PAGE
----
Tonight I was reading about hosted data center services causing workplace privacy issues. I don’t believe this is really a problem if the data center outsourcing is done right.
The issue brought up by the original post is one of control. If a company simply outsources email services, how do they enforce their own employee email policies? Add to that legal requirements that a particular company may have, and that may cause “server hugging”, the tendency for a company not to want to let go.
So, how does a company make the best use of data center services without losing control? The first option is co-location. If the company owns and manages the server, the information on it is still under the company’s control, whether the machine is in the company’s own computer room or an outsourced data center.
The second option is the cloud. I’m not talking about cloud based applications, such as Google Apps. With cloud based applications, the data and the policy regarding that data is totally under the control of the app provider.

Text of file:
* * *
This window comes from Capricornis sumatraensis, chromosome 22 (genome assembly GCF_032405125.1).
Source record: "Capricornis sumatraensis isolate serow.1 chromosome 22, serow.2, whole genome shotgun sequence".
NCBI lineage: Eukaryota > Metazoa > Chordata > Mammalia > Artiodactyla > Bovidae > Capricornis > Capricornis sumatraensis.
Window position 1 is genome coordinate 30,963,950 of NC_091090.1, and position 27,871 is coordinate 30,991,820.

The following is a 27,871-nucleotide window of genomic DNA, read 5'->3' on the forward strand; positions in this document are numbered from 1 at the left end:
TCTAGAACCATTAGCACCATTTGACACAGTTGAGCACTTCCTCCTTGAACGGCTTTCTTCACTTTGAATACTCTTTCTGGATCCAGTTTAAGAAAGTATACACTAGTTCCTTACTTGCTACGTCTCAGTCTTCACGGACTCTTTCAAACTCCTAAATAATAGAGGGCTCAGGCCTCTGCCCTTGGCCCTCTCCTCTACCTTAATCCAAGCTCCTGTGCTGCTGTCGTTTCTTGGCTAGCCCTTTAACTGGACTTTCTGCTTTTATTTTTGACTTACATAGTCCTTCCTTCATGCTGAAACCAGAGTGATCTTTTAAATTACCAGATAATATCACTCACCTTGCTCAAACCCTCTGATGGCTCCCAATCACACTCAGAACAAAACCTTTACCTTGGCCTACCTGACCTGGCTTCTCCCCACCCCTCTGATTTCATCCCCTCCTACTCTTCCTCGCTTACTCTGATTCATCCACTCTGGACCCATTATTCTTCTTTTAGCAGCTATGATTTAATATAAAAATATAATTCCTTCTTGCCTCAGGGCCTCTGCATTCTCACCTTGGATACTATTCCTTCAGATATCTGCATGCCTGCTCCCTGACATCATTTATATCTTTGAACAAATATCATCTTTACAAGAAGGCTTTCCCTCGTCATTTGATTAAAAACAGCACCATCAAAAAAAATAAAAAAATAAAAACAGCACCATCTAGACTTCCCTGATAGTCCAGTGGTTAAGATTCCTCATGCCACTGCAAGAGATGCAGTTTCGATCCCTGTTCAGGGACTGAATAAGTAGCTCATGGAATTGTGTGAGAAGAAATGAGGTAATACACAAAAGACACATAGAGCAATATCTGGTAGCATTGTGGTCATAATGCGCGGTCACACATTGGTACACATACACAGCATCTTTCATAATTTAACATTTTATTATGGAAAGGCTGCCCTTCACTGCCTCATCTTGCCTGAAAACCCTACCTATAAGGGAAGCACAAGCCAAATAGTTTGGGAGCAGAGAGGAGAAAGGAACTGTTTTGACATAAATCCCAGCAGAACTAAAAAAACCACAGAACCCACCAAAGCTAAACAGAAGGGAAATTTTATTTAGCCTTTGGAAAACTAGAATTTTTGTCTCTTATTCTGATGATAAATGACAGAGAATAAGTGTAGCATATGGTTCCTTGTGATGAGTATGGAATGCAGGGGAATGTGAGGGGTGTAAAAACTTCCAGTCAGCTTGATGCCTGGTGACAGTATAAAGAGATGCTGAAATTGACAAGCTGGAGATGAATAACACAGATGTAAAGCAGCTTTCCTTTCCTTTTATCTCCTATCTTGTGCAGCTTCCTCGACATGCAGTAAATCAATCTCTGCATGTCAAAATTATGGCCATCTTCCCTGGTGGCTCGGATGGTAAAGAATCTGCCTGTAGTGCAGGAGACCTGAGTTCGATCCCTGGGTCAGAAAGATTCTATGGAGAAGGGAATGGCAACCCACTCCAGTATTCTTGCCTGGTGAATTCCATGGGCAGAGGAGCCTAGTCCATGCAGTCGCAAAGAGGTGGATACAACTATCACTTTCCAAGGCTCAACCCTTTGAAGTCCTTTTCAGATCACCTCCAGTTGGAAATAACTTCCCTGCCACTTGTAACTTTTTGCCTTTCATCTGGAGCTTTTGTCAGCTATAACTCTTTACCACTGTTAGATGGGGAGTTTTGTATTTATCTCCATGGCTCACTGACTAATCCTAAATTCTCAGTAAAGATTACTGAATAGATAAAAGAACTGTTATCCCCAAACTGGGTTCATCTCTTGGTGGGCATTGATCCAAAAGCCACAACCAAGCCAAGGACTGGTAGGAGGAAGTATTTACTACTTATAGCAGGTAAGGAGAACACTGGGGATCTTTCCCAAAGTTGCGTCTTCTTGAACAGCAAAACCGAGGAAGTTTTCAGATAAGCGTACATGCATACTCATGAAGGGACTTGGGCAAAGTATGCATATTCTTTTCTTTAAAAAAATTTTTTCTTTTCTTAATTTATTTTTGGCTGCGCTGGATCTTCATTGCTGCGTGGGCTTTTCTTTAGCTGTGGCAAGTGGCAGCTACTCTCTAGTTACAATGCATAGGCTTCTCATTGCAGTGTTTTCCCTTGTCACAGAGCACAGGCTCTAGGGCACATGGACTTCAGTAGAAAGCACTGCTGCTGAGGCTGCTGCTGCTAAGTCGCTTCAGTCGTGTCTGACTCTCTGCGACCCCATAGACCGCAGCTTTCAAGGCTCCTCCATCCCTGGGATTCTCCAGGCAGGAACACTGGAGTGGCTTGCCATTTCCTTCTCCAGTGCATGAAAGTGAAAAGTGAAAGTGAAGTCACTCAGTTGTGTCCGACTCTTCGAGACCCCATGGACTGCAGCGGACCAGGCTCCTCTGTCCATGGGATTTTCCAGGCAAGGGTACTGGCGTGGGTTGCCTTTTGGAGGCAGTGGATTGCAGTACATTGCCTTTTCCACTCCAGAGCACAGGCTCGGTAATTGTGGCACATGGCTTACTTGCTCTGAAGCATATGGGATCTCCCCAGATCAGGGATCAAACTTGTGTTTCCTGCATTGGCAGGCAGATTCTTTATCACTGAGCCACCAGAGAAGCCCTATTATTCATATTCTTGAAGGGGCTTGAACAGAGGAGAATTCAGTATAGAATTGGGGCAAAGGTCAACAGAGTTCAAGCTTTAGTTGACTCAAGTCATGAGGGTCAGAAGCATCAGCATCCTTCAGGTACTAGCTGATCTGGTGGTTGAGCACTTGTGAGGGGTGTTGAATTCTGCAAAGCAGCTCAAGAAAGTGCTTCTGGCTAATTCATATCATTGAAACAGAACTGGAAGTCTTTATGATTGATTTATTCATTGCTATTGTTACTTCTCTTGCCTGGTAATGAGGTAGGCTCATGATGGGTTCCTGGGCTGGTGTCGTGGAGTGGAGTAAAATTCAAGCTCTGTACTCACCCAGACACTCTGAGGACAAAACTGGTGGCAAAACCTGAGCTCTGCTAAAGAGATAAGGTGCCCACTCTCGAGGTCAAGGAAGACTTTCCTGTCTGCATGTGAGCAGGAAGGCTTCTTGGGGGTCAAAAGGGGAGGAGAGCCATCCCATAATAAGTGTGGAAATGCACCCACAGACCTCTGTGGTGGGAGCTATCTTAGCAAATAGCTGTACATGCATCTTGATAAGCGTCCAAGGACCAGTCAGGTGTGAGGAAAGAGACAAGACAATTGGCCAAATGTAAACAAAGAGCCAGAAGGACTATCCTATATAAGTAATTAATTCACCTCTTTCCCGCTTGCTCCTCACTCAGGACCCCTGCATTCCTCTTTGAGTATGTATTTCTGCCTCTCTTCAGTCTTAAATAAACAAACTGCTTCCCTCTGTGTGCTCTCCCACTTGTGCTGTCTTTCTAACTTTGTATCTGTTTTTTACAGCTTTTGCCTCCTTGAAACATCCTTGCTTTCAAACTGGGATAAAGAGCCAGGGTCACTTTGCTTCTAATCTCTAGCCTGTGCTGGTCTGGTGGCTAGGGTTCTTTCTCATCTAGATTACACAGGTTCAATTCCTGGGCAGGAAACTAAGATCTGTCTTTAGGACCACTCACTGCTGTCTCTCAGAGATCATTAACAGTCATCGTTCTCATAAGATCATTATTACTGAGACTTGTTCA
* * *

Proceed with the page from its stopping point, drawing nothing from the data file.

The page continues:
In this case, I’m talking about cloud based virtual private servers. Even though the data lives in the providers data center, control of the server resides with the customer. In this case, the cloud virtual provider has no say what the customer is running on the virtual and no hand in setting policies regarding the use or dissemination of data from the customer server.
Obviously, this is a major benefit to the customer, since they retain full control of server operations and data. There is no issue of the provider having to “give” the customer his messages.
This is also a good thing for the data center cloud provider. The provider doesn’t need to insert themselves into any customer legal issues around the data.
The question over control really is only an issue for provider controlled legacy mail services and cloud hosted app email services. Sell the customer cloud hosted virtual private servers, give them all the benefits of cloud computing, let them manage the virtual, and you have the perfect division of responsibility.
If companies want to come up with a reason to keep hugging servers, they’ll have to find a different on than this!
Vern, SwiftWater Telecom